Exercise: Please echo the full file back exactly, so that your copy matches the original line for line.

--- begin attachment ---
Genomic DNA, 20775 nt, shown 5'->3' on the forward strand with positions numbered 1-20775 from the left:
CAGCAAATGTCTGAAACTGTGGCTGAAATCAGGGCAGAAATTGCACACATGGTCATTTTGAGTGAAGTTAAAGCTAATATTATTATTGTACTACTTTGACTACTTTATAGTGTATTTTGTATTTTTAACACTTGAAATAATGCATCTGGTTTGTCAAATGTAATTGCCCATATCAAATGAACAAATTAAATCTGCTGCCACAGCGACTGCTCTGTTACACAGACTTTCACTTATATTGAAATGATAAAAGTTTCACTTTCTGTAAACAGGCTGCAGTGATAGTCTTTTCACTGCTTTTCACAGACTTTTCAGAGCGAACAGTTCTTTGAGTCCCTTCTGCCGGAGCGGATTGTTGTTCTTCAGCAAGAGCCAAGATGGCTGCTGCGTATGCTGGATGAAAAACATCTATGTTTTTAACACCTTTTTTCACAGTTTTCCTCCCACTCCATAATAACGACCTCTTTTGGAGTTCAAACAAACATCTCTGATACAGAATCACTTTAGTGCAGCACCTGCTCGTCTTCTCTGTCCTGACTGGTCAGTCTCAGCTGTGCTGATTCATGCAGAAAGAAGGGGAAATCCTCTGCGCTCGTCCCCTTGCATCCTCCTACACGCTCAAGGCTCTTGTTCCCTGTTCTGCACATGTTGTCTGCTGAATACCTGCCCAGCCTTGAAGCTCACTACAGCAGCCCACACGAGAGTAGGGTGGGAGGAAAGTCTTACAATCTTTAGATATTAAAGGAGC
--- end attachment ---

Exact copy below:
Genomic DNA, 20775 nt, shown 5'->3' on the forward strand with positions numbered 1-20775 from the left:
CAGCAAATGTCTGAAACTGTGGCTGAAATCAGGGCAGAAATTGCACACATGGTCATTTTGAGTGAAGTTAAAGCTAATATTATTATTGTACTACTTTGACTACTTTATAGTGTATTTTGTATTTTTAACACTTGAAATAATGCATCTGGTTTGTCAAATGTAATTGCCCATATCAAATGAACAAATTAAATCTGCTGCCACAGCGACTGCTCTGTTACACAGACTTTCACTTATATTGAAATGATAAAAGTTTCACTTTCTGTAAACAGGCTGCAGTGATAGTCTTTTCACTGCTTTTCACAGACTTTTCAGAGCGAACAGTTCTTTGAGTCCCTTCTGCCGGAGCGGATTGTTGTTCTTCAGCAAGAGCCAAGATGGCTGCTGCGTATGCTGGATGAAAAACATCTATGTTTTTAACACCTTTTTTCACAGTTTTCCTCCCACTCCATAATAACGACCTCTTTTGGAGTTCAAACAAACATCTCTGATACAGAATCACTTTAGTGCAGCACCTGCTCGTCTTCTCTGTCCTGACTGGTCAGTCTCAGCTGTGCTGATTCATGCAGAAAGAAGGGGAAATCCTCTGCGCTCGTCCCCTTGCATCCTCCTACACGCTCAAGGCTCTTGTTCCCTGTTCTGCACATGTTGTCTGCTGAATACCTGCCCAGCCTTGAAGCTCACTACAGCAGCCCACACGAGAGTAGGGTGGGAGGAAAGTCTTACAATCTTTAGATATTAAAGGAGC